Bilateral Sequential Nonarteritic Anterior Ischemic Optic Neuropathy: A Comparison of Visual Outcomes in Fellow Eyes Using Quantitative Analysis of Goldmann Visual Fields | Neuro-ophthalmology | JAMA Ophthalmology | JAMA Network
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Clinical Sciences
July 2012

Bilateral Sequential Nonarteritic Anterior Ischemic Optic Neuropathy: A Comparison of Visual Outcomes in Fellow Eyes Using Quantitative Analysis of Goldmann Visual Fields

Author Affiliations

Author Affiliations: Departments of Ophthalmology (Drs Mercado, Purvin, and WuDunn) and Neurology (Dr Purvin), Indiana University School of Medicine, and Neuro-ophthalmology Section, Midwest Eye Institute (Dr Purvin), Indianapolis; and Department of Neuro-ophthalmology, Hôpital Ophtalmique Jules Gonin, Lausanne, and Department of Clinical Science and Ophthalmology, University of Umea, Umea, Switzerland (Dr Kawasaki).

Arch Ophthalmol. 2012;130(7):863-867. doi:10.1001/archophthalmol.2012.581
Abstract

Objective To better define the concordance of visual loss in patients with nonarteritic anterior ischemic optic neuropathy (NAION).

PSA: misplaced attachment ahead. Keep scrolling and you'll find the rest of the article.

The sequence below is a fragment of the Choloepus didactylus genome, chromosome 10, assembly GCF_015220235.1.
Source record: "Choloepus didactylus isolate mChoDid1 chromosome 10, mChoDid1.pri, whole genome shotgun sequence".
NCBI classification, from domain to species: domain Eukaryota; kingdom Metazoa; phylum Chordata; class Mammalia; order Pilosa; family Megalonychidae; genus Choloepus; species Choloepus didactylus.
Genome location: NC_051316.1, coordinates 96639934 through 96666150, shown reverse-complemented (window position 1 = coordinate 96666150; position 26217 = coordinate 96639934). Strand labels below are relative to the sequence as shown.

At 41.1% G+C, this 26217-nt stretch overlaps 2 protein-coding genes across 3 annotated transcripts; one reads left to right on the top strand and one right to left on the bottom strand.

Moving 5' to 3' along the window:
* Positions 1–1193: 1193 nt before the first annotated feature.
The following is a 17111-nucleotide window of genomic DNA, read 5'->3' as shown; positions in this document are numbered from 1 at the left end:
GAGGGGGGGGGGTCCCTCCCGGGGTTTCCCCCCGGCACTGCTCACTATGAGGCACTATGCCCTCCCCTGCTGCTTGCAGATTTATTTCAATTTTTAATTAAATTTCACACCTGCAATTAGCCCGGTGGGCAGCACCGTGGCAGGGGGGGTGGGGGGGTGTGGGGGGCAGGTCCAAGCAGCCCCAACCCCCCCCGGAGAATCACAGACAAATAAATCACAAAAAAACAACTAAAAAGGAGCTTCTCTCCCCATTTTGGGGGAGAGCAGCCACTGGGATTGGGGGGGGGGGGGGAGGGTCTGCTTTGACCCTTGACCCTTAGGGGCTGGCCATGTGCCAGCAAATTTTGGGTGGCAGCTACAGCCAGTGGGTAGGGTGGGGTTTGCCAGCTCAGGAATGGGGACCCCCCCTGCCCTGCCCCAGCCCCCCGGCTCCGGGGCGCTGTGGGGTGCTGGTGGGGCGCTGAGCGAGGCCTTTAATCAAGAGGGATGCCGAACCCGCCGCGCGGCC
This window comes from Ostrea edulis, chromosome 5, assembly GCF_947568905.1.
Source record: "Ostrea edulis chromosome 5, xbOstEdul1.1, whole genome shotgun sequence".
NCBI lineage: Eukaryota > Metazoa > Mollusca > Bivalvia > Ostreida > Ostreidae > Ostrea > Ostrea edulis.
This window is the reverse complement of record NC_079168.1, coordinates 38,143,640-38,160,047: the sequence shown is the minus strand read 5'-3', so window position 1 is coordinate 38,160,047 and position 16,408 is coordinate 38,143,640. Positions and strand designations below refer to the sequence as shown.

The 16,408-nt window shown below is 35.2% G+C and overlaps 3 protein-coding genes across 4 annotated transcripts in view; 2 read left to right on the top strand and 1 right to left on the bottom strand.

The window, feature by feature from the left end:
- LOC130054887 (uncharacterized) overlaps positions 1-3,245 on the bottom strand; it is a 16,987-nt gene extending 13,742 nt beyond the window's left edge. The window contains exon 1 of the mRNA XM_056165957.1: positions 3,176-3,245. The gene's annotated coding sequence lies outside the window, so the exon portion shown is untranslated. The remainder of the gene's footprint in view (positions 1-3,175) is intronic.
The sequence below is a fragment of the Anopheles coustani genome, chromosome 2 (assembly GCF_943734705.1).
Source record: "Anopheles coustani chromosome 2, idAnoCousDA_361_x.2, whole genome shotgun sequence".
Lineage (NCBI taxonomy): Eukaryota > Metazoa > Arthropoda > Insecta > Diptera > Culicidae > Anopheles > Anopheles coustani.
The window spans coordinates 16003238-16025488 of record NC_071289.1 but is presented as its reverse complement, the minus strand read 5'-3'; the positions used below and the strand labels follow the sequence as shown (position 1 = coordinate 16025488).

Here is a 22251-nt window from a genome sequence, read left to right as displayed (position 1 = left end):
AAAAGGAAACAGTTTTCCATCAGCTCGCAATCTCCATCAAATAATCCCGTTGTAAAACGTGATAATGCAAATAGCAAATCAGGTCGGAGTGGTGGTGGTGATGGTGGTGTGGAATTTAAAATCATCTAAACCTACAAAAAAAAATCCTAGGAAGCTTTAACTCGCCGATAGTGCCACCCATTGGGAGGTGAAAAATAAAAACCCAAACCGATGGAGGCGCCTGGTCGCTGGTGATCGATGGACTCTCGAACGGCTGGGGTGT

Methods The medical records of 86 patients with bilateral sequential NAION were reviewed retrospectively, and visual function was assessed using visual acuity, Goldmann visual fields, color vision, and relative afferent papillary defect. A quantitative total visual field score and score per quadrant were analyzed for each eye using the numerical Goldmann visual field scoring method.

Results Outcome measures were visual acuity, visual field, color vision, and relative afferent papillary defect. A statistically significant correlation was found between fellow eyes for multiple parameters, including logMAR visual acuity (P = .01), global visual field (P < .001), superior visual field (P < .001), and inferior visual field (P < .001). The mean deviation of total (P < .001) and pattern (P < .001) deviation analyses was significantly less between fellow eyes than between first and second eyes of different patients.

Conclusions Visual function between fellow eyes showed a fair to moderate correlation that was statistically significant. The pattern of vision loss was also more similar in fellow eyes than between eyes of different patients. These results may help allow better prediction of visual outcome for the second eye in patients with NAION.

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